1 Lord, how many are my foes!
How many rise up against me!
2 Many are saying of me,
“God will not deliver him.” Selah.
3 But you, Lord, are a shield around me,
my glory, the One who lifts my head high.
4 I call out to the Lord,
and he answers me from his holy mountain. Selah.
5 I lie down and sleep;
I wake again, because the Lord sustains me.
6 I will not fear though tens of thousands
assail me on every side.
7 Arise, Lord!
Deliver me, my God!
Strike all my enemies on the jaw;
break the teeth of the wicked.
8 From the Lord comes deliverance.
May your blessing be on your people. Selah.
As I suspect will be the case in many of the psalms, it is not immediately clear where the focus of this prayer is. This is a psalm of David, when he was fleeing from Absalom, his son, and it begins with something of a desperate cry.
Almost immediately, the focus shifts from the many that surround David to the character of God. Verse 2 is pivotal. It speaks the question of whether God is willing to intervene and deliver David. Interestingly, it ends with that mysterious word we all love: Selah. Perhaps the best explanation I’ve read (though it is an idea, not a certainty) is that “selah” meant to pause. It allowed time for reflection before moving on.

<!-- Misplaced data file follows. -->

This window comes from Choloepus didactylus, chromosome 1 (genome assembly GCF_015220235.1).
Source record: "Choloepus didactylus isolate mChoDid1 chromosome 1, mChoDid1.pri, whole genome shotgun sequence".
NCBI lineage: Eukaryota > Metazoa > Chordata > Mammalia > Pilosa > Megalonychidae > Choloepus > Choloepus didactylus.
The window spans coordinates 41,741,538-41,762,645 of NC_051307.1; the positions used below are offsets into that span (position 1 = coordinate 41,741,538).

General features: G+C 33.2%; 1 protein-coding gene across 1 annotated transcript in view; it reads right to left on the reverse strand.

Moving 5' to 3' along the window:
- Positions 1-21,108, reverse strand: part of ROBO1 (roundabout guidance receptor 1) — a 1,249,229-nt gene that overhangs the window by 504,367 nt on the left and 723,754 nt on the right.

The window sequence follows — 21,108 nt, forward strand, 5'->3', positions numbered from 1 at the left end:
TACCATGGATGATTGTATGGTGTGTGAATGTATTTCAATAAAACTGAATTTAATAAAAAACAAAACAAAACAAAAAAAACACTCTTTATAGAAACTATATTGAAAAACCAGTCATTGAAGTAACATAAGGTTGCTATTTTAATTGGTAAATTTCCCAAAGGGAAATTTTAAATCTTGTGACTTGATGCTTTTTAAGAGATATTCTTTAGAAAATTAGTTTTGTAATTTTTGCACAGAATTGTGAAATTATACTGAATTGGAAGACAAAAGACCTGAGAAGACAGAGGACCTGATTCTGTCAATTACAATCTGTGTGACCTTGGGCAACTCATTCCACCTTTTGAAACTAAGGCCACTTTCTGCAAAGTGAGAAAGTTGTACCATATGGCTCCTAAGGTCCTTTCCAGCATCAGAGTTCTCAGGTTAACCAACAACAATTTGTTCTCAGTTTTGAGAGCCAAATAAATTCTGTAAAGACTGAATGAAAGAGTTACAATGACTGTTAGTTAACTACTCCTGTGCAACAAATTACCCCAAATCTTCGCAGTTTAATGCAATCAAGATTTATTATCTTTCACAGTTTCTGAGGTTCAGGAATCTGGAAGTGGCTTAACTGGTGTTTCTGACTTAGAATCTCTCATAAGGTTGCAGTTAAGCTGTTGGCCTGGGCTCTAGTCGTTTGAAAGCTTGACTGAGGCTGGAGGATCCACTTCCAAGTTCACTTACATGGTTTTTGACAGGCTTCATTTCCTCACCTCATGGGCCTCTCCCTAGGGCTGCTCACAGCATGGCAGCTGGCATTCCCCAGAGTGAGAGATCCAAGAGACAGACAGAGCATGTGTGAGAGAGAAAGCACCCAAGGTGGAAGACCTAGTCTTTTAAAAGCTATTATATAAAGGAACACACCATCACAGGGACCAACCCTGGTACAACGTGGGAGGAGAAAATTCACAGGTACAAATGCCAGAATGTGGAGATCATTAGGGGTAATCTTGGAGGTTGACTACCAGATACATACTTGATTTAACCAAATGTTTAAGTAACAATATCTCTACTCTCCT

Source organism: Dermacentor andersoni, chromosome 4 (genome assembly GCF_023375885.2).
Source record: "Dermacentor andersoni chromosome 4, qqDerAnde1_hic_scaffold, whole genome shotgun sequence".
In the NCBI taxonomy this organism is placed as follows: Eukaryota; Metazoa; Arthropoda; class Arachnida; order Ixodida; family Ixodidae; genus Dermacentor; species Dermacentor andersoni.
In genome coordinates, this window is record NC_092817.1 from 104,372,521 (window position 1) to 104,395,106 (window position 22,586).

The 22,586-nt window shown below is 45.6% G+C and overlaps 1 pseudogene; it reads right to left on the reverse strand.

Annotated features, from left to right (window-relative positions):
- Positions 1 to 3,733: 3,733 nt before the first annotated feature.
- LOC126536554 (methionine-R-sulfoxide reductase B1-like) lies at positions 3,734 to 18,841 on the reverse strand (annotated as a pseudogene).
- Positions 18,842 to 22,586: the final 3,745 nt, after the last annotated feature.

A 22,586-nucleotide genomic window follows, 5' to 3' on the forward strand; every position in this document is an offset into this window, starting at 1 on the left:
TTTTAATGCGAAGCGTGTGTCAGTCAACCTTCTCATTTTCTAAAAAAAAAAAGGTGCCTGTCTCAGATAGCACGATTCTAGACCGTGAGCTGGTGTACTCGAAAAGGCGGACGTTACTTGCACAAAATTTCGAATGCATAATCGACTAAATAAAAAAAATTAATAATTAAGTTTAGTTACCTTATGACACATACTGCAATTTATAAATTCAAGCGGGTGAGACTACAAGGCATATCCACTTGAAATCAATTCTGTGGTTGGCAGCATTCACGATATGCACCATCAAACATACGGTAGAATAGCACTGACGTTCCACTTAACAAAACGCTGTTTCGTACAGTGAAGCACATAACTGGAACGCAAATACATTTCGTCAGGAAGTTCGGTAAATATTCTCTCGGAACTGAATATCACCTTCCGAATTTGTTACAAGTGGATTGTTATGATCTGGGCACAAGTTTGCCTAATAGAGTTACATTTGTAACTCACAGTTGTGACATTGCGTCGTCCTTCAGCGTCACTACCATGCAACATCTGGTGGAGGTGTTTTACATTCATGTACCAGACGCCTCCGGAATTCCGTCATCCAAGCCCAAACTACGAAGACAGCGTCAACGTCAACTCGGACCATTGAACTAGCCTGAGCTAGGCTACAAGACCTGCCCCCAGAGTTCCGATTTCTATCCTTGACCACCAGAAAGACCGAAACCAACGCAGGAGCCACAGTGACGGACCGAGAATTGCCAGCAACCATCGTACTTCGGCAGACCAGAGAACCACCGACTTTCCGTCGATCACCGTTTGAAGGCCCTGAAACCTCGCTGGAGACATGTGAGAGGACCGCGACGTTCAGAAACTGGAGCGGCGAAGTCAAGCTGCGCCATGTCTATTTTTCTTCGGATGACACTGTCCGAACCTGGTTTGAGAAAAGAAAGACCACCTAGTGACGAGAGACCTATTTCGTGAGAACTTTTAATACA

Inserted here, we sense a tension. It is like a moment in fiction where our hero is considering whether to give up in despair or to press on in determination. It is a moment of decision. The question here is this: What does David believe? Does he listen to the doubters and scoffers? Are they right? Has God abandoned David to his foe?
And here is the pivot: “But you.” Suddenly, we hear the conviction in David’s tone. He is defying his doubt with statements of how God behaves. Relationally, the focus seems to be on David–how God behaves toward him. However, the focus is really God’s actions, not the recipient of His actions.
There are two things I’d like to point out here.
First, we have the first use of the word “Selah.” in the Psalms. What does the word mean? We may never know for certain, though I am partial to the idea of pause. If there is something theological about music, there must also be something at least worth noting about silence.
Second, the wording of verse 4. Notice that David doesn’t merely cry or pray or hope; he calls “out.” In the KJV, it is rendered, “I cried unto the Lord with my voice.” In the old NIV (the Bible I use), it reads, “To the Lord I cry aloud.” There is a definite sound attached to David’s plea. Is this intentional? I cannot say; only that sometimes in our greatest need, our greatest darkness, it helps to speak aloud, to let our voices break the silence.
It was God’s voice that broke the silence in Genesis, bringing all things into existence. Could He have created man with only His will, without His voice? Of course. He is God! But it should tell us something about God (and ourselves) that Creation comes from His voice.
As does David’s prayer.